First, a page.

Revelation isn’t simple
Revelation, then, is no simple matter. It happens in many different ways, in many different settings, including our life together in the church. That may be surprising to us, that God is still speaking through us and our life together. (Who was it who said that “Revelation is an ongoing event”?) One might say that God is still speaking words of hope, still revealing God’s justice and compassion, through the shared life of our congregations. That’s how we witness to what we are experiencing in the transformation of our lives. It’s not something we cause or control, Charles Cousar tells us: “Whether as a steady progress of illumination like the dawn scattering the shadows of the night or an instantaneous flash like the lightning bolt, [revelation] occurs to bring recognition and witness. However and whenever revelation ‘happens’, it results not from the perceptive powers of the human mind nor from the ability some people have to be in touch with reality nor from a keen intuition. It is a sheer gift of grace.”
It seems that we’re looking for the sky to open, and listening for the voice of God, but maybe we’re missing the myriad ways that God is still speaking around us. Today’s passage from John, when the crowds listened to John’s “fragile and vulnerable” yet powerful testimony, illustrates the call of the followers of Jesus in every age to listen carefully, live faithfully, and tell the story of what God has done in the midst of their own transformed lives.
Counting loss as gain
John the Baptist is one model for evangelists today. He points toward the One who is salvation rather than drawing attention to himself. He even watches two of his own disciples leave him and follow Jesus! Most of us would have to admit that one of the challenges of ministry is not to lose sight of its true center and focus: Jesus. Especially in the life of the church, it’s easy for “it” to become “all about us”…or all about the building, or all about the program, etc. Above all, it is not about losing. We want to grow, to gain, to expand. And yet, we hear, and feel, that discipleship costs. How willing are we to forego recognition and popularity when we so easily enjoy both in the life of the church? When John says more than once that he did not himself know Jesus, does it remind you of times that you have missed Jesus, missed God, missed the point? How has revelation come to you?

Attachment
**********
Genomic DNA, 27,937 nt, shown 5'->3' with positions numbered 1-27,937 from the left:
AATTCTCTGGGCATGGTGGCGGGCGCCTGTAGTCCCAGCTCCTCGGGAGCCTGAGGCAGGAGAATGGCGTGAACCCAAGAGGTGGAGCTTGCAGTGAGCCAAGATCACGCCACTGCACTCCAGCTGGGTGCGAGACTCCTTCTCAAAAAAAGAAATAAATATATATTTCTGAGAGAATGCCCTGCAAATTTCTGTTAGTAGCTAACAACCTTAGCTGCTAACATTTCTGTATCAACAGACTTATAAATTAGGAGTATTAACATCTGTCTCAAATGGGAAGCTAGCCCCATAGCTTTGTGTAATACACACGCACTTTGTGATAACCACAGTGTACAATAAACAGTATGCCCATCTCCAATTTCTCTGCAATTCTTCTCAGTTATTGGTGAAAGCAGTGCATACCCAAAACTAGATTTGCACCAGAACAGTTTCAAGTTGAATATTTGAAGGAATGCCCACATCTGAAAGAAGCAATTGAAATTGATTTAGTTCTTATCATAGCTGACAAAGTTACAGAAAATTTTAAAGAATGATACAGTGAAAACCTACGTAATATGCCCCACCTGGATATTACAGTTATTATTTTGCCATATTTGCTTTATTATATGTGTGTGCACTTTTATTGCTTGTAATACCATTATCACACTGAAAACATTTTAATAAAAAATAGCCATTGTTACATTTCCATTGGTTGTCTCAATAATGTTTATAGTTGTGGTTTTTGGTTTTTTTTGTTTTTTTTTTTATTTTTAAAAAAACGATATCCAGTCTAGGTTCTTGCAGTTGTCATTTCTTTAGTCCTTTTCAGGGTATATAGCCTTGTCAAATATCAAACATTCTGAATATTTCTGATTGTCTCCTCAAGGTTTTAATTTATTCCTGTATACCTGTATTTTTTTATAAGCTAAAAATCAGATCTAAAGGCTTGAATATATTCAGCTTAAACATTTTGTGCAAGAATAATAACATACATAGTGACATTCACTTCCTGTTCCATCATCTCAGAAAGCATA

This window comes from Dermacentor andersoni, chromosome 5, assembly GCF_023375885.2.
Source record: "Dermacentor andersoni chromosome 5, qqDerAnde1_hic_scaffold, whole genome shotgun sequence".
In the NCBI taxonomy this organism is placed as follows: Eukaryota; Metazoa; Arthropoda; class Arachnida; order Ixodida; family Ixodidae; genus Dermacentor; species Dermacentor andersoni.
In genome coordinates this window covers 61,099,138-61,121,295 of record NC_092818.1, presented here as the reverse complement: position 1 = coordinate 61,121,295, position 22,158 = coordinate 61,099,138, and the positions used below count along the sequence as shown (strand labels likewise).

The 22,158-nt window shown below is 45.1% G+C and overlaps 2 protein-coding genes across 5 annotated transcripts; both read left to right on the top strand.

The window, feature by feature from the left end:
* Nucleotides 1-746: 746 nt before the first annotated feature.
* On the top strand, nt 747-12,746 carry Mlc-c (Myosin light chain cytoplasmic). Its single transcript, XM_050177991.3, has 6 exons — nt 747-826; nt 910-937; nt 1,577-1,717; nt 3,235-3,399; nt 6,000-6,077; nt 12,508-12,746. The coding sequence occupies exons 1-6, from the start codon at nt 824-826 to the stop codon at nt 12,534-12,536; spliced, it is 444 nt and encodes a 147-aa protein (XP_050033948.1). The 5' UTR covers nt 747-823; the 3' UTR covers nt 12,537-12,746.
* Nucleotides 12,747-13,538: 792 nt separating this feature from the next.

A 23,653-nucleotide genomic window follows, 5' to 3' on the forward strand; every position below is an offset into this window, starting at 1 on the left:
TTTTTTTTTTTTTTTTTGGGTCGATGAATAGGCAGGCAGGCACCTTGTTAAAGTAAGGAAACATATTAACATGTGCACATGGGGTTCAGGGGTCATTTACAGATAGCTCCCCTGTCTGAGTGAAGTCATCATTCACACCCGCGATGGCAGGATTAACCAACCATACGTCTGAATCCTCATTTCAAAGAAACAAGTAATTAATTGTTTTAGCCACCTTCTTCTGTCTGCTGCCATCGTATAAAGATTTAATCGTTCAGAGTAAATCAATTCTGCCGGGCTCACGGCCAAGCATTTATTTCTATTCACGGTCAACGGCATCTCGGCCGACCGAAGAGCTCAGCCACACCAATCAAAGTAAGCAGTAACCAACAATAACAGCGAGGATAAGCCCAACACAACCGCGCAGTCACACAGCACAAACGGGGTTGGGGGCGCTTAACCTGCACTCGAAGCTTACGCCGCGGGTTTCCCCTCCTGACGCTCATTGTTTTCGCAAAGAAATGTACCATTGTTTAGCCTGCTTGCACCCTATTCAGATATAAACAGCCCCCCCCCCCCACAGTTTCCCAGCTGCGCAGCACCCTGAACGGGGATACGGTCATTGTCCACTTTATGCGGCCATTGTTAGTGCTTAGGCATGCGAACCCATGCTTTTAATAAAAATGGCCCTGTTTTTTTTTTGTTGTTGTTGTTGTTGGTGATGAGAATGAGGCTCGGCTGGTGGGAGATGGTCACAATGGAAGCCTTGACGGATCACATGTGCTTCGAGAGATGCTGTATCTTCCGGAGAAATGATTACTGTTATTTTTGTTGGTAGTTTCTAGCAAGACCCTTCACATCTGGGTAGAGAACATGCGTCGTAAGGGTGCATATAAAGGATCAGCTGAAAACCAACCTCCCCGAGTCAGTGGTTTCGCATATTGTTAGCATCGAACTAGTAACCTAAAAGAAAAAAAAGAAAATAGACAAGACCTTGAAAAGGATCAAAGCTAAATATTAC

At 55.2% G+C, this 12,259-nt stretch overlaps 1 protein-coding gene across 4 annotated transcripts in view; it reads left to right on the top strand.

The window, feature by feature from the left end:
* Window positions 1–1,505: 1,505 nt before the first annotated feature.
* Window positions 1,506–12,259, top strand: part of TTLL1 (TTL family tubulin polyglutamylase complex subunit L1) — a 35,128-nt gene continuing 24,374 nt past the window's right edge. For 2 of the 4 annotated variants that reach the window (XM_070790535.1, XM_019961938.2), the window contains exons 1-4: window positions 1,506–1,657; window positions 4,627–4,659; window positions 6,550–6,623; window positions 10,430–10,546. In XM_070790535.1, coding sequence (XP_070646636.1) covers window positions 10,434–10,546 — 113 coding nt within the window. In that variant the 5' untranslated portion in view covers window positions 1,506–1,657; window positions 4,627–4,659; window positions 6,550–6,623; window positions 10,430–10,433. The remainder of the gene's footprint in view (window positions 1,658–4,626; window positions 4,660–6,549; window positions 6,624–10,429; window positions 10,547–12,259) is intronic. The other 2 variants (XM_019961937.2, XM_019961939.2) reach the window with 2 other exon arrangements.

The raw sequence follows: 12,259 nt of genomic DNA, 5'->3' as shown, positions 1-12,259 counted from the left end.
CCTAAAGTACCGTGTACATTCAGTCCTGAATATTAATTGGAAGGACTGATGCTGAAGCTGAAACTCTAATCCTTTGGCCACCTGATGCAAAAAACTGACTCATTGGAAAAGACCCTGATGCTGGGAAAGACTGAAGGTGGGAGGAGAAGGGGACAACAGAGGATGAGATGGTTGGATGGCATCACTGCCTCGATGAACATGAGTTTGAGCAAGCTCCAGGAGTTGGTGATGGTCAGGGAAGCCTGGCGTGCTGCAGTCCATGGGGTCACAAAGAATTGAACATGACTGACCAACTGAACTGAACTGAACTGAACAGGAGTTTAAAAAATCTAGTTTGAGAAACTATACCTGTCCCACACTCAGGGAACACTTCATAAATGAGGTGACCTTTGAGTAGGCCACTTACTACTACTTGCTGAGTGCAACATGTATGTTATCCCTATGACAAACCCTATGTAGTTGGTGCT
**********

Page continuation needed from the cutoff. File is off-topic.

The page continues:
Often, a new member of the church will say that they finally visited after being asked repeatedly by a friend to “Come and see” their church. Sometimes, it’s hard to describe just how wonderful your church is, and you want the person to “come and see” what words can’t describe. How comfortable are you with following the example of Andrew, who talked his brother Simon into meeting Jesus? Do you invite those who ask questions about your church to come and visit? If they do visit, what will they “see”–what will they experience when they get there, and will it change their lives? John’s two disciples were clearly seekers. How well does the church today respond to the persistence–and pain–of those seeking a church home?
On the other hand, we could put ourselves in Simon’s place. How would you feel if you were Simon and your brother came to “drag” you to hear this new preacher? What about this preacher would have intrigued you? How would you then feel if this preacher/prophet/healer gave you a new name? What do you think God would be saying to you? Do you feel that you have been given a new name as a Christian and a disciple? Does it affect your everyday life, or the “big picture” of your life?
In these Epiphany texts, the identity of Jesus as God’s revelation is emphasized. What kind of God does this Jesus reveal? How “accessible” is this God?
For further reflection
Madeleine L’Engle, 20th century
We do not draw people to Christ by loudly discrediting what they believe, by telling them how wrong they are and how right we are, but by showing them a light that is so lovely that they want with all their hearts to know the source of it.
Catherine de Hueck Doherty, 20th century
Faith walks simply, childlike, between the darkness of human life and the hope of what is to come.
We’re thinking about what it means to be a confessing church, a community of spiritual practice that witnesses to God’s dream of a just and peaceful society.
God doesn’t call the qualified; God qualifies the called.
About Weekly Seeds
Weekly Seeds is a source for Bible study based on the readings of the “Lectionary,” a plan for weekly Bible readings in public worship used in Protestant, Anglican and Roman Catholic churches throughout the world. When we pray with and study the Bible using the Lectionary, we are praying and studying with millions of others.
You’re welcome to reprint this resource and use in your congregation’s Bible-study groups.
Weekly Seeds is a service of the Congregational Vitality and Discipleship Ministry Team, Local Church Ministries, United Church of Christ. Bible texts are from the New Revised Standard Version, © 1989 Division of Christian Education of the National Council of the Churches of Christ in the United States of America. Used by permission. All rights reserved. The Revised Common Lectionary is © 1992 Consultation on Common Texts. Used by permission.